Installing and using ipt_NETFLOW

ipt_NETFLOW – fast NetFlow traffic sensor, consists of a kernel module and iptables, supports NetFlow v5, v9, v10(IPFIX).

ipt_NETFLOW is compiled from source codes, so when updating the kernel of the operating system, it must be rebuilt.

First of all, install the necessary components, for example for Ubuntu/Debian (I installed on Ubuntu Server 18.04, it didn’t install on 20.04 because it doesn’t have iptables-dev):

apt-get install module-assistant iptables-dev pkg-config
m-a prepare

For CentOS:

yum install kernel-devel iptables-devel pkgconfig

Download ipt_NETFLOW:

git clone git:// ipt-netflow
cd ipt-netflow

Let’s install:

./configure --help
./configure --enable-natevents
make all install

Or so:

./configure --disable-conntrack --disable-natevents
make all install

Specify the address of the collector:

echo options ipt_NETFLOW destination= protocol=9 natevents=1 > /etc/modprobe.d/netflow.conf

We load the kernel module and see the parameters:

modprobe ipt_NETFLOW
sysctl -a | grep net.netflow
sysctl net.netflow
cat /proc/net/stat/ipt_netflow

Change the settings if something is possible like this (reset after a system restart):

sysctl net.netflow.hashsize=32768

Add any of the iptables rules, depending on what traffic you need to collect statistics, for example, the rule with “FORWARD” is enough on the access server:

iptables -I FORWARD -j NETFLOW
iptables -I INPUT -j NETFLOW
iptables -I OUTPUT -j NETFLOW

NETFLOW rules should be at the very beginning, so if there are other iptables rules, we will indicate the number when adding the rule, for example:

iptables -I FORWARD 1 -j NETFLOW

You can delete iptables rules like this:

iptables -D FORWARD -j NETFLOW
iptables -D INPUT -j NETFLOW
iptables -D OUTPUT -j NETFLOW

Make sure that the rule is added and the sensor is running:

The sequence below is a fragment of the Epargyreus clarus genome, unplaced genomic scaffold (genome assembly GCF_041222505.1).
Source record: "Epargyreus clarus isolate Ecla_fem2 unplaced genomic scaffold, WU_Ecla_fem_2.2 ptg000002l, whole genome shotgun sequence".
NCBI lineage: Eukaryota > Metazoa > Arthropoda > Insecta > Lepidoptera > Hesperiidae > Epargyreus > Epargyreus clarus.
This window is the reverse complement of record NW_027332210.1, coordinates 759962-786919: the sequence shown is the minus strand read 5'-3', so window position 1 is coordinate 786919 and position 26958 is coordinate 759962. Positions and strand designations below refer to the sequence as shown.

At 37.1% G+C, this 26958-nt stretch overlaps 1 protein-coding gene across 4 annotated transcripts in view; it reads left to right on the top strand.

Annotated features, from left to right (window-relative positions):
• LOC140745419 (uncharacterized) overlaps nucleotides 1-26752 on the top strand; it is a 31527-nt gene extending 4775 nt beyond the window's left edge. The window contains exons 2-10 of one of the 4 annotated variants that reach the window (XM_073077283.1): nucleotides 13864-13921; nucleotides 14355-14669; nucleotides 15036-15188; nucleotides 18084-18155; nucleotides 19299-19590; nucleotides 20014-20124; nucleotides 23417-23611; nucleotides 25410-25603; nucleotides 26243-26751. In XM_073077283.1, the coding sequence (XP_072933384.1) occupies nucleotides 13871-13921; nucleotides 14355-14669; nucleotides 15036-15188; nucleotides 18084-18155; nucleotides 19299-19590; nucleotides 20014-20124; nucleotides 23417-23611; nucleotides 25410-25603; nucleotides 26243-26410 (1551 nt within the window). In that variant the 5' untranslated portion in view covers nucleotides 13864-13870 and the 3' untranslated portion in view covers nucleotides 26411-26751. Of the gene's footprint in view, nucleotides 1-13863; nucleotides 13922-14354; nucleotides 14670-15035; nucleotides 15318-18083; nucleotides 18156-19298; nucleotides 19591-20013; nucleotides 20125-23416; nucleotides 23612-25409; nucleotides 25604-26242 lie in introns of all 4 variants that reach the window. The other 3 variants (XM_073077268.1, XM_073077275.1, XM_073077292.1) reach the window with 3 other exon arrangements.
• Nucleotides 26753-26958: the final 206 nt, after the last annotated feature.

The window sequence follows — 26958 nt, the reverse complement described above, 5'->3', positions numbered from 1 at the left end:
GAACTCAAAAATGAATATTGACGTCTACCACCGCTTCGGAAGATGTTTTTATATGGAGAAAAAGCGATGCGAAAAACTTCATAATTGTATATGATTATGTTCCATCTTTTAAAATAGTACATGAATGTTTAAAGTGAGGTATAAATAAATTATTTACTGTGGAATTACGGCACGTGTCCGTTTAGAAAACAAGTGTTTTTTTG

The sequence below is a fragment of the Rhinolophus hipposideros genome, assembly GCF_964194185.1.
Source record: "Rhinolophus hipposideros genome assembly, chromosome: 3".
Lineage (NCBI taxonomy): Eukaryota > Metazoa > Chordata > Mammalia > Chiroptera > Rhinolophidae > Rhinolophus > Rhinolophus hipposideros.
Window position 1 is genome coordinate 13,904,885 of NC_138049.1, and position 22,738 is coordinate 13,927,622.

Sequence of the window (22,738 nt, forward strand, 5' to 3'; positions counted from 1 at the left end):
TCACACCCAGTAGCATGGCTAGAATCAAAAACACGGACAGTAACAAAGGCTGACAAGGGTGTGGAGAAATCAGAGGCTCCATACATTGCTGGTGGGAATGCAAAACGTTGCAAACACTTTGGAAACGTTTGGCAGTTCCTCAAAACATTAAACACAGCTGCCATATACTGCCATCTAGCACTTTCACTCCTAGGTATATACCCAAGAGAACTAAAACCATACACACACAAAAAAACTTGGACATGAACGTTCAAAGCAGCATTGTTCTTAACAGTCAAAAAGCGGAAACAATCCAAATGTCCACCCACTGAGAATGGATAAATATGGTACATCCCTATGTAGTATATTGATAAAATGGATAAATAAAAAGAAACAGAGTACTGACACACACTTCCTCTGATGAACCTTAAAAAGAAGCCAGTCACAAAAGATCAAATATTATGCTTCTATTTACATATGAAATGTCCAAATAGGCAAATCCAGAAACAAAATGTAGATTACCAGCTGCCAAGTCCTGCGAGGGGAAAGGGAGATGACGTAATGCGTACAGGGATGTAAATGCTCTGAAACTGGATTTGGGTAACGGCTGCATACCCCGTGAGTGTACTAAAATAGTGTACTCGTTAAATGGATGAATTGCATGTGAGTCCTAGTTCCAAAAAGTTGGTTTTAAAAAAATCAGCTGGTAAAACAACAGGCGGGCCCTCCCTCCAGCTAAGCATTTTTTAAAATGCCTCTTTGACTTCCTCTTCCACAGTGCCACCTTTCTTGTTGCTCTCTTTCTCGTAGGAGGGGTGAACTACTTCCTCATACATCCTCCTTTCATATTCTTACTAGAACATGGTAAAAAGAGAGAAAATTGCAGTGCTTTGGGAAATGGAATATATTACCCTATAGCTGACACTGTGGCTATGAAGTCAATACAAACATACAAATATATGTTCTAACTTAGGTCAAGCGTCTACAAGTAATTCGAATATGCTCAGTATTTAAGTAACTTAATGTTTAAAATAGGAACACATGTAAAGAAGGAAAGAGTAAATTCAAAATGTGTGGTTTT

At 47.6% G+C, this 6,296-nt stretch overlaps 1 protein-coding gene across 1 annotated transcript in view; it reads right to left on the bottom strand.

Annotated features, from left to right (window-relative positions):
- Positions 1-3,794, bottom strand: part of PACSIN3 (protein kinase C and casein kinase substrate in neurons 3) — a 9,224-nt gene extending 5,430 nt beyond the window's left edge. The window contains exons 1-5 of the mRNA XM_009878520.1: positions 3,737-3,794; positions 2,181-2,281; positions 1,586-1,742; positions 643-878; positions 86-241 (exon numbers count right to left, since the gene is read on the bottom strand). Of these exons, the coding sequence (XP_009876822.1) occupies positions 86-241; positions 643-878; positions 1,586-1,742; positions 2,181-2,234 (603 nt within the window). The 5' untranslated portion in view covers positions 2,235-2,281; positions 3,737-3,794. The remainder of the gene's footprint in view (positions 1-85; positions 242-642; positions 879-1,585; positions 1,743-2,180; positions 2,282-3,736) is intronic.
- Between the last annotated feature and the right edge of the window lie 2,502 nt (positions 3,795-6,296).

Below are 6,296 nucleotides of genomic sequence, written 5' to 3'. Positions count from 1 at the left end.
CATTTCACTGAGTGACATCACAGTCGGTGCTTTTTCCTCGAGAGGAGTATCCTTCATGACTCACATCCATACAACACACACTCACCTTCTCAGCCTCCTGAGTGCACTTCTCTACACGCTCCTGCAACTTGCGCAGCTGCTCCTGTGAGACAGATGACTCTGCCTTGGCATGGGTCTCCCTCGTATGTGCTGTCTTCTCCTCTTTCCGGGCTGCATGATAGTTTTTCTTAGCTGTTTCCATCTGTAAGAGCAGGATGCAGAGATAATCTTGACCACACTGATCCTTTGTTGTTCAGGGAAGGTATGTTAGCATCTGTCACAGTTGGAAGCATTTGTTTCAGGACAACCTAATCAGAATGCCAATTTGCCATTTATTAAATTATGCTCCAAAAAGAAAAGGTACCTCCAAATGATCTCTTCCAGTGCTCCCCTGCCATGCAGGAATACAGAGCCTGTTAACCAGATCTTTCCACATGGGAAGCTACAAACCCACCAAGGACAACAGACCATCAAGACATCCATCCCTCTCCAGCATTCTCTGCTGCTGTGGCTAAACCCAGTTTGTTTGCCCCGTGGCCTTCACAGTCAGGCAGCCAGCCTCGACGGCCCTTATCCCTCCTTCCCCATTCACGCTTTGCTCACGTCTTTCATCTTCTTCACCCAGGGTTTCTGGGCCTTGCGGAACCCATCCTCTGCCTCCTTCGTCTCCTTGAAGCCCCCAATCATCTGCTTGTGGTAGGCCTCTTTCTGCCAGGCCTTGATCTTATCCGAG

iptables -nvL | grep NETFLOW
iptables -nvL FORWARD | grep NETFLOW
netstat -anpl | grep 2055

On a server with a collector, make sure that data comes from the ipt_NETFLOW sensor:

tcpdump -c5 -npi lo port 2055
tcpdump port 2055 -e -n

If everything is ok, add the module to the /etc/modules file so that it boots after the system restarts:

echo ipt_NETFLOW >> /etc/modules

Unload the module if possible like this:

iptables -D FORWARD -j NETFLOW
modprobe -r ipt_NETFLOW

In the test, I installed ipt_NETFLOW on a server that served 10,000 clients with 16 Gb/s traffic, there were no interruptions in communication during the installation of clients, the processor load did not change much (two CPUs Xeon Gold 6230R were installed).

If the parameters in the netflow.conf file were changed, then in order to apply them, you can unload and load the ipt_NETFLOW module on the go, I did this:

iptables -D FORWARD -j NETFLOW
modprobe -r ipt_NETFLOW

iptables -I FORWARD 1 -j NETFLOW
modprobe ipt_NETFLOW

You can disable/enable natevents without reloading the module (nf_conntrack_events must be enabled):

cat /proc/sys/net/netfilter/nf_conntrack_events
cat /proc/sys/net/netflow/natevents
sysctl net.netflow.natevents=0
sysctl net.netflow.natevents=1

See also my article:
Installing and using Nfdump

Leave a comment

Leave a Reply